We have lived in Auburn for several years. Our children attend school here, we both work in the area and we are part of this community. Auburn is our home. This is why we fight to create a safer city for all residents.
After the election, we, along with many of our neighbors became fearful about what action the federal government might take against our community. As immigrants, communities of color, Muslims and the LGBTQ community, we came together to fight for an ordinance on the local level that would protect all of Auburn’s residents.
Over the past several months, we met with Auburn City Council members to talk about the fear in the community and the actions they can take to stand with us. Teachers told stories of the fear their students felt not knowing if their parents made it home safely. Pastors shared stories of parishioners locked away in the detention center. Our neighbors said that they do not call the police out of fear even when they themselves are the victims. The City Council heard all of these stories. We collected more than 400 postcards from Auburn residents to demonstrate the strong support for the ordinance that exists in our community.
Last Monday, the City of Auburn had the opportunity to advance racial, gender and economic justice in our community by passing an inclusive city ordinance, which would prohibit city personnel from inquiring about immigration status for the sole purpose of determining if a person is undocumented. Community members spoke for more than two hours during public comment about how important an ordinance would be for Auburn. Instead of fully following the desires of the community – and after only ten minutes of deliberation – the council passed a resolution.
This made the results of the May 15 decision not only disappointing, but also hurtful. Earlier in this meeting, the council declared May 22 as “Never Again Executive Order 9066” to remember the injustice experienced by the Japanese American community during World War II. And yet, they failed to see the link between this promise and the action that they failed to take this night.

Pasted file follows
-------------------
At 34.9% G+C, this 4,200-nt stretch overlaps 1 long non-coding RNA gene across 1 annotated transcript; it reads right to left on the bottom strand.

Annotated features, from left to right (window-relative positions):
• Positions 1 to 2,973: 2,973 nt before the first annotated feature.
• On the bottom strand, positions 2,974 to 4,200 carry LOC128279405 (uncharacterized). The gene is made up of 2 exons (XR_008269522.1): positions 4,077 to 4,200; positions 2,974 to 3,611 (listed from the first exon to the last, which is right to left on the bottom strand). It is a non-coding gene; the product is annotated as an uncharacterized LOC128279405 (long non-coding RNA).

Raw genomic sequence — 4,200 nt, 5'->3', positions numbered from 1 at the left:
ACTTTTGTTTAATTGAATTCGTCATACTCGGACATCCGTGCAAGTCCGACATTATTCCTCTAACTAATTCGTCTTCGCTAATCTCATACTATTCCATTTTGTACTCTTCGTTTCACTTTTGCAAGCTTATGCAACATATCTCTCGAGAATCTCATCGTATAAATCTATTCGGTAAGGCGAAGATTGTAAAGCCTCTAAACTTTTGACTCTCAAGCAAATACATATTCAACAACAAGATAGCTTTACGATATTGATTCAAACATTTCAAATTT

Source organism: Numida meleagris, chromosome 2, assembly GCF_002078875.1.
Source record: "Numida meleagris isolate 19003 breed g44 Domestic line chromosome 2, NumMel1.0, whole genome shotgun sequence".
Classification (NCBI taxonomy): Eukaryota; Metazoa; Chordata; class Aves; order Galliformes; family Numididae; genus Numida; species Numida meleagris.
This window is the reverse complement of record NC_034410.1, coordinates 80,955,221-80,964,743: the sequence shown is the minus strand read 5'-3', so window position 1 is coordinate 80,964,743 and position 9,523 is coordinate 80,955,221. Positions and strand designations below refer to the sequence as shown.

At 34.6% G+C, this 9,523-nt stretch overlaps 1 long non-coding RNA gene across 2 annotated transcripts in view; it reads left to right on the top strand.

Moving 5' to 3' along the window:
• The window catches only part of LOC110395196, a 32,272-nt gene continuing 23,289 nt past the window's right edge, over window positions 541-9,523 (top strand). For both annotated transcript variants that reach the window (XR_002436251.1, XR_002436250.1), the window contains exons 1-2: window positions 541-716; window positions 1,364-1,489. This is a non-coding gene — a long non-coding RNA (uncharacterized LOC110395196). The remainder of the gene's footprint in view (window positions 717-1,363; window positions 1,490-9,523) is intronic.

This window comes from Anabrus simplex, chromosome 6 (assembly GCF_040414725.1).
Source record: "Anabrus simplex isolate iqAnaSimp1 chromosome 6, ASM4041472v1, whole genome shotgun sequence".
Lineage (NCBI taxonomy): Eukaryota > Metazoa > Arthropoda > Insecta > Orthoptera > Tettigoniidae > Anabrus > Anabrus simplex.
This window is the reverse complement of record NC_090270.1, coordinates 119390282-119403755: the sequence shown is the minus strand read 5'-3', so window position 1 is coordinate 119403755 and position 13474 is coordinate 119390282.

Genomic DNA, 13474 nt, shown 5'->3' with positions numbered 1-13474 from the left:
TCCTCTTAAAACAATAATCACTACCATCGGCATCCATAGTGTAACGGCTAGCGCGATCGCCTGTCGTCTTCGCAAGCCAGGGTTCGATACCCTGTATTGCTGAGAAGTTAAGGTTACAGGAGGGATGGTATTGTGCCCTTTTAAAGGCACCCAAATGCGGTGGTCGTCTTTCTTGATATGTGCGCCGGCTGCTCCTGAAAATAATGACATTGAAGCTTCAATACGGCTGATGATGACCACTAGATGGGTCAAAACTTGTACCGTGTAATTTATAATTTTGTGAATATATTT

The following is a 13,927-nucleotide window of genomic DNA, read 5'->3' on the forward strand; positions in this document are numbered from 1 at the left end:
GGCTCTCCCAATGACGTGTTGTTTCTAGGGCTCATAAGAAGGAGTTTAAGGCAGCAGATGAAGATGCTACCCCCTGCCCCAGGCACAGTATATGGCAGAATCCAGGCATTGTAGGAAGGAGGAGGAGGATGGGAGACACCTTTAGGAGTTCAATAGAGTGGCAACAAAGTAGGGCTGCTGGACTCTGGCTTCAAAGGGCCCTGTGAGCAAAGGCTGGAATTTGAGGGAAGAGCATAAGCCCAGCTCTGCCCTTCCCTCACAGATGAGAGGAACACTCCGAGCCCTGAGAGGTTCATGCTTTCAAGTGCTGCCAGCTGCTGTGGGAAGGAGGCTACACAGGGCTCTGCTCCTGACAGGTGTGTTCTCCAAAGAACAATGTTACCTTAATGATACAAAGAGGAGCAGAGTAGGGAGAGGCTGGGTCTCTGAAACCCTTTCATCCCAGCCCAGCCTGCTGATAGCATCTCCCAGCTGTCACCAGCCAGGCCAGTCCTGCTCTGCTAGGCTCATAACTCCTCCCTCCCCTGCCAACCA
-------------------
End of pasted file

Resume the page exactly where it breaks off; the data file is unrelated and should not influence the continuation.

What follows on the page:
In the moments before voting on the resolution and then the ordinance, City Attorney Dan Heid and Mayor Nancy Backus discussed their reasons for supporting the resolution. This conversation seemed constructed and planned. What Heid and Backus did not mention is that they circulated the resolution out of public view during the week and made immense changes before the meeting in order to gain the support of the swing vote.
While a resolution is an important step in this fight as it represents a statement of the City’s intent, it is not nearly as strong as an ordinance. Even if it allows Mayor Backus to make administrative changes which would create worker policies for city employees, these changes may not be permanent. The mayor could undo these changes without any input from council and without notifying the community. While we certainly think Mayor Backus has the right intentions, she may not be immune to the pressure of a presidential administration. One cannot truly feel safe in that safety is not guaranteed.
We urge the mayor of Auburn to first put in place administrative changes that reflect the promise of the resolution passed on May 15 and then to find a way to make these changes permanent by passing an ordinance. Make our communities safe now, then make it permanent. We want a policy that withstands threats made on the federal level and to know that the City of Auburn stands behind its community through thick and thin. We do not have time to wait.
Ariana Vallejo and Tina Velazquez are members of Washington Community Action Network, a statewide organization with 44,000 members fighting for racial, social, economic, and gender justice. They live in Auburn.